Plan a Winter Gathering With Sparkling Sips and Wine Country BitesAuthor:Annette Hanami
Planning a last-minute gathering doesn’t have to be complicated, just settle on some simple decor and pick up some luscious bites and sparkling wines to create the perfect, simple evening. Here are some inspiring appetizers from wine country’s favorite tastemakers, paired with the sparkling wines of Schramsberg Vineyards.
Candlelight and gilded branches make a pitch-perfect holiday decoration in one fell swoop. Manzanita candleabra from West Elm.
New Year’s calls for something special like American osetra caviar from Tsar Nicoulai served atop a blini with crème fraiche and chives, or this Miyagi oyster with blood orange-infused Maltaise sauce, both featured on Long Meadow Ranch Winery & Farmstead’s New Year’s Eve dinner menu.
Farmstead Restaurant’s oyster starter. Photo: Lauren Massie
Pair these with another classic, the long-aged, Chardonnay-focused 2005 J. Schram, its citrusy flavors, rich mouthfeel and creamy mousse complementing the voluptuous caviar and oysters beautifully.
This Scandinavian-style cedar wreath chandelier is a focal point that will draw guests to an appetizer table. Photo courtesy of Martha Stewart.
Terra Restaurant’s Crab Fritters with remoulade. Photo: Terra Restaurant
Fresh crab is the perfect appetizer whether topped on a round of puff pastry, made into mini crabcakes or fried into these delectable fritters featured on Terra Restaurant’s New Year’s Eve dinner menu. Serve these with Schramsberg’s mouthwatering 100% Chardonnay 2009 Blanc de Blancs, the purity of appley and citrus fruit highlighting the sweetness of the crab while the lively effervescence cleanses the palate.
Terra’s steamed brioche bun with pulled pork and Parmesan tuile. Photo: Terra Restaurant
For something hearty, fix some mini sliders with pulled pork, smoked ham or pork belly and serve them with the bold berry fruit and fresh acidity of Schramsberg’s Pinot Noir-focused 2009 Brut Rosé.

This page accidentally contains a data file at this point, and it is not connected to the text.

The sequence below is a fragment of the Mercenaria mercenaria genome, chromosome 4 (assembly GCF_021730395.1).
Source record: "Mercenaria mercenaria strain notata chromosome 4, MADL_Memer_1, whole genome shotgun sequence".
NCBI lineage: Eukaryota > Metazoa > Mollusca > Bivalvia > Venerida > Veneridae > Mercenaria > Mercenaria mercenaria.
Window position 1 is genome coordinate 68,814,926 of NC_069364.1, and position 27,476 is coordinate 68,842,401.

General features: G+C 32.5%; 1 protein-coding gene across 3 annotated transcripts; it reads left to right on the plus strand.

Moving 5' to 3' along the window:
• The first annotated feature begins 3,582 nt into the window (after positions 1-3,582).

Pair light and fresh Asian appetizers with Schramberg’s 2009 Cremant Demi-Sec, its floral aromas and tropical fruit complementing Thai and Vietnamese flavors, while its slight sweetness balances the saltiness of Cantonese dishes like dumplings or mini egg rolls. At the same time, the wine’s fuller body embraces the umami (savoriness) in most Asian dishes.
Deviled egg with salmon roe and sea urchin. Photo: Terra Restaurant
For rich and savory Asian dishes like this deviled egg topped with salmon roe and earthy rich sea urchin, the dry J. Schram with its complex flavors and refined mousse is a better bet.
Sparkling wines are a great choice with spicy dishes because the lower 12.5% alcohol keeps the heat at bay. I especially like the 2008 Blanc de Noirs – a Pinot Noir-focused wine fermented without the skins – with the spicy Spanish flatbread and Moroccan carrot ‘salad’ below, both prepared at an inspiring Weekend Samplings class at the Culinary Institute of America. The wine’s vibrant spectrum of berry, apricot and orange fruit stands up to bold flavors without the tannins that can add to heat.
A minimalist theme will let food and wine shine at your next soiree. Photo courtesy of minimalisti.com.
CIA’s shrimp and chorizo flatbread with nutty Manchego cheese and white bean puree
CIA’s harissa-infused carrot salad topped with toasted spices, almonds and coconut
Miniature pastries and sparkling wine are decor in their own right. Image courtesy of Wednesday Custom Design.
Kara’s Cupcakes: Meyer Lemon, Peppermint Twist, Fleur de Sel, Passion Fruit, Sweet Vanilla (from top right)
Ca Momi bignès: Grand Marnier, Zabaione, almonds, pistachios and chocolate
Schramsberg’s Cremant is perfect with lighter, slightly sweet desserts like these mini delights from Kara’s Cupcakes. I especially like the Passion Fruit which sings with the tropical flavors in the Cremant.
Add these eye-popping mini bignès from Ca Momi at Oxbow Public Market – their airy whipped cream fillings match the delicate effervescence of the Cremant while the caramel-topped crisp pastry echoes the brioche and honeyed notes in the wine.
For more information on inspiring and fun-filled cooking classes for the amateur, check out the Weekends at the CIA Enthusiast courses at the Culinary Institute of America.
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